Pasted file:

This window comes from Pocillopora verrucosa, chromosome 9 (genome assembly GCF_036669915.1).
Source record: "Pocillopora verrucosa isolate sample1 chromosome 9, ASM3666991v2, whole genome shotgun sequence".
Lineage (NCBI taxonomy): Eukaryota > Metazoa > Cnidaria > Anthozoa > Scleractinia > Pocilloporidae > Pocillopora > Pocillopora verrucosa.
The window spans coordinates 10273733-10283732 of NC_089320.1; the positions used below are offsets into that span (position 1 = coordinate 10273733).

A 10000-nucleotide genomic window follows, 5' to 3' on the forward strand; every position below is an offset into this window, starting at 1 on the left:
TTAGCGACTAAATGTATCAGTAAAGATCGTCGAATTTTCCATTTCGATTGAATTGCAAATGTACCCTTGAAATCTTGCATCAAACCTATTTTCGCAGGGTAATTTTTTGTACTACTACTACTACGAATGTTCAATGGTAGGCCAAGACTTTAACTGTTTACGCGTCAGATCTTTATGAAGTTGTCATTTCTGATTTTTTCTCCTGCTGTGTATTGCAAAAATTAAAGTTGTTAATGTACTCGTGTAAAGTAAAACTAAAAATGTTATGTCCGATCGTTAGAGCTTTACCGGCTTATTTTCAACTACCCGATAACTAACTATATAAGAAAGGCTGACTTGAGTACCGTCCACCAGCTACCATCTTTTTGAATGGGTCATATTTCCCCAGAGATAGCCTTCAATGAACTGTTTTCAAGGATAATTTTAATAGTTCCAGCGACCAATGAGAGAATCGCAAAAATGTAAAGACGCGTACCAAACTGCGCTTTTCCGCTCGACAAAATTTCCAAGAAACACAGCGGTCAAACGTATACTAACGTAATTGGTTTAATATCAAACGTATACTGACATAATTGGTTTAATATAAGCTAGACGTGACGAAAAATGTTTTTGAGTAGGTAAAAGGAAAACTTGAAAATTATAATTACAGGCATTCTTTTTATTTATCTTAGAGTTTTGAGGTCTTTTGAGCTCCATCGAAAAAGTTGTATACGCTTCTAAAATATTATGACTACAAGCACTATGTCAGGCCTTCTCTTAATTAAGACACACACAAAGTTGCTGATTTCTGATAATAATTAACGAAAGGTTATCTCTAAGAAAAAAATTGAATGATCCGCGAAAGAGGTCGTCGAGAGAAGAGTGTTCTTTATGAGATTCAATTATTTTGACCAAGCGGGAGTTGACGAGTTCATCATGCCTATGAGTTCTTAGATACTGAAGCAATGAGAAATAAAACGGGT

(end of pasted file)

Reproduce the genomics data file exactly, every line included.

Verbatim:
This window comes from Pocillopora verrucosa, chromosome 9 (genome assembly GCF_036669915.1).
Source record: "Pocillopora verrucosa isolate sample1 chromosome 9, ASM3666991v2, whole genome shotgun sequence".
Lineage (NCBI taxonomy): Eukaryota > Metazoa > Cnidaria > Anthozoa > Scleractinia > Pocilloporidae > Pocillopora > Pocillopora verrucosa.
The window spans coordinates 10273733-10283732 of NC_089320.1; the positions used below are offsets into that span (position 1 = coordinate 10273733).

A 10000-nucleotide genomic window follows, 5' to 3' on the forward strand; every position below is an offset into this window, starting at 1 on the left:
TTAGCGACTAAATGTATCAGTAAAGATCGTCGAATTTTCCATTTCGATTGAATTGCAAATGTACCCTTGAAATCTTGCATCAAACCTATTTTCGCAGGGTAATTTTTTGTACTACTACTACTACGAATGTTCAATGGTAGGCCAAGACTTTAACTGTTTACGCGTCAGATCTTTATGAAGTTGTCATTTCTGATTTTTTCTCCTGCTGTGTATTGCAAAAATTAAAGTTGTTAATGTACTCGTGTAAAGTAAAACTAAAAATGTTATGTCCGATCGTTAGAGCTTTACCGGCTTATTTTCAACTACCCGATAACTAACTATATAAGAAAGGCTGACTTGAGTACCGTCCACCAGCTACCATCTTTTTGAATGGGTCATATTTCCCCAGAGATAGCCTTCAATGAACTGTTTTCAAGGATAATTTTAATAGTTCCAGCGACCAATGAGAGAATCGCAAAAATGTAAAGACGCGTACCAAACTGCGCTTTTCCGCTCGACAAAATTTCCAAGAAACACAGCGGTCAAACGTATACTAACGTAATTGGTTTAATATCAAACGTATACTGACATAATTGGTTTAATATAAGCTAGACGTGACGAAAAATGTTTTTGAGTAGGTAAAAGGAAAACTTGAAAATTATAATTACAGGCATTCTTTTTATTTATCTTAGAGTTTTGAGGTCTTTTGAGCTCCATCGAAAAAGTTGTATACGCTTCTAAAATATTATGACTACAAGCACTATGTCAGGCCTTCTCTTAATTAAGACACACACAAAGTTGCTGATTTCTGATAATAATTAACGAAAGGTTATCTCTAAGAAAAAAATTGAATGATCCGCGAAAGAGGTCGTCGAGAGAAGAGTGTTCTTTATGAGATTCAATTATTTTGACCAAGCGGGAGTTGACGAGTTCATCATGCCTATGAGTTCTTAGATACTGAAGCAATGAGAAATAAAACGGGT